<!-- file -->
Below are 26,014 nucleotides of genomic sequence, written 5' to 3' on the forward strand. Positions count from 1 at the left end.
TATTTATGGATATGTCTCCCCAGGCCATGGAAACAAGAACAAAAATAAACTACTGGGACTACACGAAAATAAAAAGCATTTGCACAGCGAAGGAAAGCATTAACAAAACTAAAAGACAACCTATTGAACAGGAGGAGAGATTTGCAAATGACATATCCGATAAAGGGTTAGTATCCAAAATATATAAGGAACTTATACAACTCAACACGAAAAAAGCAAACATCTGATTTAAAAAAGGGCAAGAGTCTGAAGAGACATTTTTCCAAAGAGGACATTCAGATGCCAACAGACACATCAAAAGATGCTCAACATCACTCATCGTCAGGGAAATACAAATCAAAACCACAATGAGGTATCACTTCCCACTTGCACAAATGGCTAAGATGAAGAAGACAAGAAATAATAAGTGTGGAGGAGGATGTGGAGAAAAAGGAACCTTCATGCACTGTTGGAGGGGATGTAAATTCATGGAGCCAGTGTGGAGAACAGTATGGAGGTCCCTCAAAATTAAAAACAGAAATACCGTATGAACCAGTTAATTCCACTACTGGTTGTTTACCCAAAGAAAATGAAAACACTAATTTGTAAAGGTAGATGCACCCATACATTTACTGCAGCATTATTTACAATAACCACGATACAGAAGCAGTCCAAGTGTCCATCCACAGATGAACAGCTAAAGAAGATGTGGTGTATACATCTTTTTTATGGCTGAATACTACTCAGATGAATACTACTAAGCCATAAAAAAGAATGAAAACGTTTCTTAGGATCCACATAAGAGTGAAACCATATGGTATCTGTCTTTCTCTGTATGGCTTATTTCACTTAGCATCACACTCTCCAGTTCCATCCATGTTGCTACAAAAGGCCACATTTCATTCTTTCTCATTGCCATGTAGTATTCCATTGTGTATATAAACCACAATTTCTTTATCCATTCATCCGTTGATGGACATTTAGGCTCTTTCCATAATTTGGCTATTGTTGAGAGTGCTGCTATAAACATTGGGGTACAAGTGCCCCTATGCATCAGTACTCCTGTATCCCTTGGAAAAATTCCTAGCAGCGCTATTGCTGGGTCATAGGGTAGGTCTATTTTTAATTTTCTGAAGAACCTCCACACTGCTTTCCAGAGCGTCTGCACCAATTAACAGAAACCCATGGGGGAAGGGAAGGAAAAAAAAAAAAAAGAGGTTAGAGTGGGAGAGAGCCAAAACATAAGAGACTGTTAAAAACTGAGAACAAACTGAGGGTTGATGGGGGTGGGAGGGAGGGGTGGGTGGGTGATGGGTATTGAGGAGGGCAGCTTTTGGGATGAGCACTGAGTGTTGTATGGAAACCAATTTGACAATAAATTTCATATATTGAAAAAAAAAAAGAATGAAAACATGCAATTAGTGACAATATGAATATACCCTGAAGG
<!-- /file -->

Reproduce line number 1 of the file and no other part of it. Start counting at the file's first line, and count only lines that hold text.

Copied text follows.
Below are 26,014 nucleotides of genomic sequence, written 5' to 3' on the forward strand. Positions count from 1 at the left end.